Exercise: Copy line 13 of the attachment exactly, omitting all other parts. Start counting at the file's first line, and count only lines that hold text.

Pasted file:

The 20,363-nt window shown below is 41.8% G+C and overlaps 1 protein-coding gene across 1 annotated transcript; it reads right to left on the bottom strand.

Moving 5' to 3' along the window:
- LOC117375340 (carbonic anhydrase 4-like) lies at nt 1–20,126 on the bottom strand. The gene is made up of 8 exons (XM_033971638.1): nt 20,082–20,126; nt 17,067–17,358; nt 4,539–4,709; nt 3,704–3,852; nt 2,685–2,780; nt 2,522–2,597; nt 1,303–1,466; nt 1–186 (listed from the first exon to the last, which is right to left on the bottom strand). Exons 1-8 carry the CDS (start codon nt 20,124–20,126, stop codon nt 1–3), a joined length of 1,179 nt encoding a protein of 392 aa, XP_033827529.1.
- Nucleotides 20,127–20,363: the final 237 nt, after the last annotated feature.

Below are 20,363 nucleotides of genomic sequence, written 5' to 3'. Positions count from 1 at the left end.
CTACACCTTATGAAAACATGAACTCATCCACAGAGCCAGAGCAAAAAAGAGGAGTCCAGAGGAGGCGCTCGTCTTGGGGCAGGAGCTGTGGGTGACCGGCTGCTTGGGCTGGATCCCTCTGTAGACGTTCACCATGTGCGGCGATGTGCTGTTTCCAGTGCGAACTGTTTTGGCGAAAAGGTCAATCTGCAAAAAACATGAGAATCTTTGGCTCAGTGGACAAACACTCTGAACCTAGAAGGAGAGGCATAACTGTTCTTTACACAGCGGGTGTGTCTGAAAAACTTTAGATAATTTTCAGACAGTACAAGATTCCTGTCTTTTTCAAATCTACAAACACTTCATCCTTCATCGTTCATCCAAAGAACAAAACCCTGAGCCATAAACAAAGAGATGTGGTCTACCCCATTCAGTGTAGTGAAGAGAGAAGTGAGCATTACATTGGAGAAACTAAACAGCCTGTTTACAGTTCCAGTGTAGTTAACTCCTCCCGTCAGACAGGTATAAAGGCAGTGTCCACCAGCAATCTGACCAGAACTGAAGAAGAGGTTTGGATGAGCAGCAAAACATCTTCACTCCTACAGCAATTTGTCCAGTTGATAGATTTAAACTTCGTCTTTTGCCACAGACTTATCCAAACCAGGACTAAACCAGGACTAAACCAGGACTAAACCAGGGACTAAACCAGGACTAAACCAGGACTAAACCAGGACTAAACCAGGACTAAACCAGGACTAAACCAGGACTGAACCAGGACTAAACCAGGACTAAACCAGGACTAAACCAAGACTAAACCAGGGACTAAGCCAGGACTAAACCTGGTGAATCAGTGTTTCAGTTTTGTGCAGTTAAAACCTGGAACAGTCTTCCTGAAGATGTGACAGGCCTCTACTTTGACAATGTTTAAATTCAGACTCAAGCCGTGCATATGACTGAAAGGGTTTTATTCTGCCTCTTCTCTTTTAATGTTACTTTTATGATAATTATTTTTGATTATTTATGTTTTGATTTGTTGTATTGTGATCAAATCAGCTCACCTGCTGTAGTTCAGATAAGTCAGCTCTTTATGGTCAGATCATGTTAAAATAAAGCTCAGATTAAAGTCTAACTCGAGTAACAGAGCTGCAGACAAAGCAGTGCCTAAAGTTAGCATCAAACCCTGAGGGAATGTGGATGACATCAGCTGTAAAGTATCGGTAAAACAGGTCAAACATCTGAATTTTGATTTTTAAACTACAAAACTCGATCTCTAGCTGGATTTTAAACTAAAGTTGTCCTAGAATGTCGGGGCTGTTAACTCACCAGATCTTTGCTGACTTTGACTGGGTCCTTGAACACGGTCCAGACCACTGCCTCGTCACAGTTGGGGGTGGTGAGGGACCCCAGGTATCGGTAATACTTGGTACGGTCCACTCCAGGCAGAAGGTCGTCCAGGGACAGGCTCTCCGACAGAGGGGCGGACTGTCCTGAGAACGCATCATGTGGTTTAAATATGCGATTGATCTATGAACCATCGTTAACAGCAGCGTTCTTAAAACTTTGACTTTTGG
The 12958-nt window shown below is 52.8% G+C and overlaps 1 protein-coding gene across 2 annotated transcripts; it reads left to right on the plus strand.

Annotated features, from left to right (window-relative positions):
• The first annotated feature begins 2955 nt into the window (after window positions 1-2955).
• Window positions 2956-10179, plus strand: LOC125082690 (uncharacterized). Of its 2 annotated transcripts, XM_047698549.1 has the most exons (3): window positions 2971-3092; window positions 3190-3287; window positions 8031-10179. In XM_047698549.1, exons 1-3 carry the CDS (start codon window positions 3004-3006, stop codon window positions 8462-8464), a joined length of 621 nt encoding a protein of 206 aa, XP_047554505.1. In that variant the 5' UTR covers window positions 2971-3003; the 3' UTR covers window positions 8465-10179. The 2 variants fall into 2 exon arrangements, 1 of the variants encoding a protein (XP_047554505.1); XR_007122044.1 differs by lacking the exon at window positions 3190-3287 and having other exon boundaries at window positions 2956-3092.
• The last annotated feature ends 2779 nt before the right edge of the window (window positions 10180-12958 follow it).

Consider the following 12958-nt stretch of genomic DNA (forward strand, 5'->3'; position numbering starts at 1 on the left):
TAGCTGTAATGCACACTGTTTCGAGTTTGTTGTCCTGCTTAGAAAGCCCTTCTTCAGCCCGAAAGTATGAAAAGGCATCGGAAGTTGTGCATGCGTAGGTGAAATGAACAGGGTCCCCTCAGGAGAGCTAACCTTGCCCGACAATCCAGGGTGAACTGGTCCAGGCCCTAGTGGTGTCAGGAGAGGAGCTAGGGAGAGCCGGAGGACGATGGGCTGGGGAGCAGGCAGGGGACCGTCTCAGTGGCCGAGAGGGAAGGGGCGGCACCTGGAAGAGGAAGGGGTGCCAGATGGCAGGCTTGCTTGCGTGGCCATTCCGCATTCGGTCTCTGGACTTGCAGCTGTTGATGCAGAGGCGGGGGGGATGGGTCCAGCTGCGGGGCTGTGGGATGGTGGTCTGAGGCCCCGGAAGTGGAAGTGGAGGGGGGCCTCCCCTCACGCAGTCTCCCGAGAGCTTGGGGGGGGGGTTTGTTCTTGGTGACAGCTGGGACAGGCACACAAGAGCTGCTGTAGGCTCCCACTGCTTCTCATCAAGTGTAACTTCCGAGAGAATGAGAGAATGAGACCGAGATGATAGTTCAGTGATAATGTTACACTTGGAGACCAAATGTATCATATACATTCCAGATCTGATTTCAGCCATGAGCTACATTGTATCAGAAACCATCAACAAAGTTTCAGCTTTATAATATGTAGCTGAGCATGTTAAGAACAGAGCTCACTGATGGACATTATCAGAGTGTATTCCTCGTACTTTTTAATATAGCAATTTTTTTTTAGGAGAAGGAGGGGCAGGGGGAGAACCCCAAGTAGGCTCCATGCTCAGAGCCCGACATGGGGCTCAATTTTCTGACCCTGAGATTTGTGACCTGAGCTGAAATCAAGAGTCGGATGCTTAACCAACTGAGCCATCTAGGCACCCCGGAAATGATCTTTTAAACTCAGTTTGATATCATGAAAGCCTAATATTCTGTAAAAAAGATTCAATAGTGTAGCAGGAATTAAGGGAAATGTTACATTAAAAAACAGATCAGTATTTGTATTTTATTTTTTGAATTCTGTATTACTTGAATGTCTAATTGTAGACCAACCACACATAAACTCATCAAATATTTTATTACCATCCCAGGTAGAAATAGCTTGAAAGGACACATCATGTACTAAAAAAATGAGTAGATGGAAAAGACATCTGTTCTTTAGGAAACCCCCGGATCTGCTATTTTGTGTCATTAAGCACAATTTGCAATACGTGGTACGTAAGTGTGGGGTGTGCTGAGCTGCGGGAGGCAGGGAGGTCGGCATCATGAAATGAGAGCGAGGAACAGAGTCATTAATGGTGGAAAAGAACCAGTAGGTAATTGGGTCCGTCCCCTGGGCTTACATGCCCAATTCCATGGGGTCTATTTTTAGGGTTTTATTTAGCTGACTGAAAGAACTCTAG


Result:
TAGCTGTAATGCACACTGTTTCGAGTTTGTTGTCCTGCTTAGAAAGCCCTTCTTCAGCCCGAAAGTATGAAAAGGCATCGGAAGTTGTGCATGCGTAGGTGAAATGAACAGGGTCCCCTCAGGAGAGCTAACCTTGCCCGACAATCCAGGGTGAACTGGTCCAGGCCCTAGTGGTGTCAGGAGAGGAGCTAGGGAGAGCCGGAGGACGATGGGCTGGGGAGCAGGCAGGGGACCGTCTCAGTGGCCGAGAGGGAAGGGGCGGCACCTGGAAGAGGAAGGGGTGCCAGATGGCAGGCTTGCTTGCGTGGCCATTCCGCATTCGGTCTCTGGACTTGCAGCTGTTGATGCAGAGGCGGGGGGGATGGGTCCAGCTGCGGGGCTGTGGGATGGTGGTCTGAGGCCCCGGAAGTGGAAGTGGAGGGGGGCCTCCCCTCACGCAGTCTCCCGAGAGCTTGGGGGGGGGGTTTGTTCTTGGTGACAGCTGGGACAGGCACACAAGAGCTGCTGTAGGCTCCCACTGCTTCTCATCAAGTGTAACTTCCGAGAGAATGAGAGAATGAGACCGAGATGATAGTTCAGTGATAATGTTACACTTGGAGACCAAATGTATCATATACATTCCAGATCTGATTTCAGCCATGAGCTACATTGTATCAGAAACCATCAACAAAGTTTCAGCTTTATAATATGTAGCTGAGCATGTTAAGAACAGAGCTCACTGATGGACATTATCAGAGTGTATTCCTCGTACTTTTTAATATAGCAATTTTTTTTTAGGAGAAGGAGGGGCAGGGGGAGAACCCCAAGTAGGCTCCATGCTCAGAGCCCGACATGGGGCTCAATTTTCTGACCCTGAGATTTGTGACCTGAGCTGAAATCAAGAGTCGGATGCTTAACCAACTGAGCCATCTAGGCACCCCGGAAATGATCTTTTAAACTCAGTTTGATATCATGAAAGCCTAATATTCTGTAAAAAAGATTCAATAGTGTAGCAGGAATTAAGGGAAATGTTACATTAAAAAACAGATCAGTATTTGTATTTTATTTTTTGAATTCTGTATTACTTGAATGTCTAATTGTAGACCAACCACACATAAACTCATCAAATATTTTATTACCATCCCAGGTAGAAATAGCTTGAAAGGACACATCATGTACTAAAAAAATGAGTAGATGGAAAAGACATCTGTTCTTTAGGAAACCCCCGGATCTGCTATTTTGTGTCATTAAGCACAATTTGCAATACGTGGTACGTAAGTGTGGGGTGTGCTGAGCTGCGGGAGGCAGGGAGGTCGGCATCATGAAATGAGAGCGAGGAACAGAGTCATTAATGGTGGAAAAGAACCAGTAGGTAATTGGGTCCGTCCCCTGGGCTTACATGCCCAATTCCATGGGGTCTATTTTTAGGGTTTTATTTAGCTGACTGAAAGAACTCTAG